So, the messenger RNA then leaves the nucleus and enters the main body of our cell, which is called the cytoplasm, and messenger RNA is transported to the ribosome. Now, the ribosome is a piece of machinery which will build the protein, and it’ll use the instructions that are encoded by the messenger RNA. But we need materials to build the protein, and that’s where a type of RNA called transfer RNA comes in. So, transfer RNA is instructed to hunt down the building blocks or the amino acids that we need to build the protein, and it brings these back to the ribosome. And then we have a third type of RNA that gets involved called ribosomal RNA. So, ribosomal RNA helps the ribosome assemble these amino acids into proteins in a process known as translation.

So, it really is a group effort between the messenger RNA, the transfer RNA and the ribosomal RNA. And once the protein has been assembled, it might go through some more processing steps, and it’s eventually exported by the cell to where it’s needed.

Naimah: Okay, so apart from their roles, are there other key differences between DNA and RNA?

Clare: So, as we touched on earlier, the main difference between DNA and RNA is in their structure. So, we have, DNA is in a double stranded helical structure, whereas RNA is single stranded. And because of DNA having this double standard helical structure, it’s actually much more stable than RNA, which is more susceptible to degradation by enzymes and other molecules. As DNA contains our genetic code, it’s much longer than RNA, and you can only find DNA in the nucleus of the cell as it’s much too large to leave the nucleus, whereas you can see RNA in the nucleus and in the cytoplasm. RNA and DNA also differ in the type of code or the lettering they use, so they both use the A, G and C letters in their code, while DNA’s is the T lettering and RNA’s is the U lettering, and this is due to the differences in the chemical compositions of the nucleotides that make up DNA and RNA.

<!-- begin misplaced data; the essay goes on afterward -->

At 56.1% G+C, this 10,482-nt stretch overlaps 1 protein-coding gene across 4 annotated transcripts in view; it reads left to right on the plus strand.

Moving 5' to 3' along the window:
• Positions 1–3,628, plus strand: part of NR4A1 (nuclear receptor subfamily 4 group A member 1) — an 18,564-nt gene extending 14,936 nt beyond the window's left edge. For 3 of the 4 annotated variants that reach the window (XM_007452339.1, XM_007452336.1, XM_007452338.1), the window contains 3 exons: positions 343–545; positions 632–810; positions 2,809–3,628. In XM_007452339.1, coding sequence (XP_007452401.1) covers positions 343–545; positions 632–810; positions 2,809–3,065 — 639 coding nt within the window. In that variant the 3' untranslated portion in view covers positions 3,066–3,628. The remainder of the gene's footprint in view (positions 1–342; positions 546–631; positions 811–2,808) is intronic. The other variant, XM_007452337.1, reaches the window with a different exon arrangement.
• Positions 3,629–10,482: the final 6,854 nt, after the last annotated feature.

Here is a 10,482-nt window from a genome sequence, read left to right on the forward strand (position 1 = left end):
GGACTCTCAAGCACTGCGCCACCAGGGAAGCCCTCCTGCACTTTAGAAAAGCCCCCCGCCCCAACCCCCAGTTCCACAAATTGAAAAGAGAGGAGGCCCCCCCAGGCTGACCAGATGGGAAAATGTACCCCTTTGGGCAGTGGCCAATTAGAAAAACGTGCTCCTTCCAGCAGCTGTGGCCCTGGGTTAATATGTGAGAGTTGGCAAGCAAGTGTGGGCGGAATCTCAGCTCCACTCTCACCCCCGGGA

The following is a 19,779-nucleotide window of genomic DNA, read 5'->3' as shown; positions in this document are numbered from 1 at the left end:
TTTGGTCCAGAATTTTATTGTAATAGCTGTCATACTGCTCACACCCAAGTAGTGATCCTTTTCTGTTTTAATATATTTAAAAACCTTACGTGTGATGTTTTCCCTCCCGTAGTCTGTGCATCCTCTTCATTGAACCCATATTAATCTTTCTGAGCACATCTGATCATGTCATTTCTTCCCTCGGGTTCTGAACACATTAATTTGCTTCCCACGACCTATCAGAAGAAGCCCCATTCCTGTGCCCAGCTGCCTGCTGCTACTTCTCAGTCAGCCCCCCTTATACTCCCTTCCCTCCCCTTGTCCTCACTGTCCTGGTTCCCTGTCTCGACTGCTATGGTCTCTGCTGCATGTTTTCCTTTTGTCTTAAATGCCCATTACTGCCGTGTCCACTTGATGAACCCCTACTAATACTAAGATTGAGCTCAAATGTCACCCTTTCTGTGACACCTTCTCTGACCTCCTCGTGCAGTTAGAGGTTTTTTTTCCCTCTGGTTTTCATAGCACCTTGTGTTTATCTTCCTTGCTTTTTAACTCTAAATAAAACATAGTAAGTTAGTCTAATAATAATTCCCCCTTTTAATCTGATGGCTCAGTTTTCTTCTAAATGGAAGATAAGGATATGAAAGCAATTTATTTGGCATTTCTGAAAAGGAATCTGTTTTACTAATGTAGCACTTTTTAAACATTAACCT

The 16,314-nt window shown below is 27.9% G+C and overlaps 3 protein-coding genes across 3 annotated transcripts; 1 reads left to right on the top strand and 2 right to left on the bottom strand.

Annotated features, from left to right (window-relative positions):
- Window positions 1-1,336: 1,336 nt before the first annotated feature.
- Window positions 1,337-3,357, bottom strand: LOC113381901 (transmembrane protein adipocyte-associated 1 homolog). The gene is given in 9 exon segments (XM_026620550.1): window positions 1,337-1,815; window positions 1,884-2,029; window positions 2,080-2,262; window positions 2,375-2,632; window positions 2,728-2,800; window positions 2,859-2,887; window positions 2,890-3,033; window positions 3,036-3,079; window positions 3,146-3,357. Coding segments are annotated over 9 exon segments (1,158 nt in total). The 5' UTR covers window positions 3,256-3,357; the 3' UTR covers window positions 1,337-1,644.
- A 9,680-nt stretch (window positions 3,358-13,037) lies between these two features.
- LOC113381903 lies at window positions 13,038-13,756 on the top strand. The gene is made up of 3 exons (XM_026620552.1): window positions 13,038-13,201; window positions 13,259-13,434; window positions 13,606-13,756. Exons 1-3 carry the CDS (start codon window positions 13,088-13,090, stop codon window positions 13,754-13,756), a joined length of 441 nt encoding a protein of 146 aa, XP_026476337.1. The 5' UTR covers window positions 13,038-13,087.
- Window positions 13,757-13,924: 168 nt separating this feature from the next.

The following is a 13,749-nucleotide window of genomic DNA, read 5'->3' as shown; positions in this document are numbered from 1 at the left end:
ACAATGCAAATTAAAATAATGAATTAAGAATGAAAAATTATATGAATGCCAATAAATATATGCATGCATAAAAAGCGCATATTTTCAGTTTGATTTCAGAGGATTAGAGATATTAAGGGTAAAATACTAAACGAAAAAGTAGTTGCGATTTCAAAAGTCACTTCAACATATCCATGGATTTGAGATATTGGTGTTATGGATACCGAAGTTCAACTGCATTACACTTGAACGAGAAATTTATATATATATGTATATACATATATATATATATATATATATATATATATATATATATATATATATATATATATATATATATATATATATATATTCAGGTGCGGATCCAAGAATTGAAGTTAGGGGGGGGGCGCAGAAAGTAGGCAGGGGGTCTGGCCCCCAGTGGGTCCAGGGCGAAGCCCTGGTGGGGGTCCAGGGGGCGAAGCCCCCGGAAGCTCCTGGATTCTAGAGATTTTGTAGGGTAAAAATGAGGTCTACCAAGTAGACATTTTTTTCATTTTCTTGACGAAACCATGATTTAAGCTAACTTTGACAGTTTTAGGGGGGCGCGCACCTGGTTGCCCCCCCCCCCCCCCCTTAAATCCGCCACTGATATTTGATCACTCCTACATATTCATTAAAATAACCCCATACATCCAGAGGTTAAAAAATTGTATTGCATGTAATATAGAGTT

And the nucleotides in DNA also contain different types of sugars from the nucleotides used in RNAs. So, in DNAs, you would have a deoxyribose sugar, whereas an RNA uses a ribose sugar. That’s where we get the deoxyribonucleic acid and the ribonucleic acid.

Naimah: So Clare, we’ve talked about the difference between DNA and RNA, but why are these important in clinical care?

Clare: So, we can use DNA and RNA to diagnose illness and to also develop therapies against these illnesses.

Naimah: Can you give me some examples of where DNA and RNA are used for diagnosing conditions?

Clare: Absolutely, so an excellent example is in the diagnosis of cancer. So, the majority of cancers are caused by mistakes in the genetic information encoded within our DNA, and result in the production of malformed proteins. So, we can normally look at the DNA and we can identify certain genetic mutations that cause the cancer. So, examples are breast cancer, ovarian cancers, lung cancers, essentially all types of cancers that you can think of will have genetic mutations associated with them. But then there are cases where no problem with the DNA can be identified, but then when we look at the RNA, we do see a problem. So, a particular example was recently shown in breast and ovarian cancer, where a gene that encodes for a protein called BRCA1 was not shown to have any genetic mutations, however when we looked at the RNA produced from that gene, we could see there are problems with that RNA and essentially identify a genetic cause for that cancer.

Naimah: Could you also give me any examples of where RNA or DNA are being used in therapies?

Clare: So, absolutely. So, most of us will have heard of RNA vaccines in recent times, such as those that were generated against COVID-19. And essentially how these vaccines work is they deliver small messenger RNA from the virus into the body. The body can then make a protein from this messenger RNA, and the immune system recognises this as an invader and destroys it. So, this low level of viral exposure essentially trains your immune system to respond in the event of an infection, and really the success of the MRNA vaccines against covid has really paved the way for the use of MRNA vaccines against cancer. So, it’s believed that we can stimulate an immune response that would destroy a cancer cell using MRNA vaccines, and there are now some studies that are looking at developing messenger RNA vaccines against cervical cancer in particular.

So, DNA therapies can actually target genetic mutations and correct them to prevent illness, and one such example is a gene editing treatment that has been developed for the treatment of blood disorders, such as sickle cell anaemia.

Naimah: That was Clare Kennedy explaining the difference between DNA and RNA. If you’d like to hear more explainer episodes like this, you can find them on our website at www.genomicsengland.co.uk. Thank you for listening.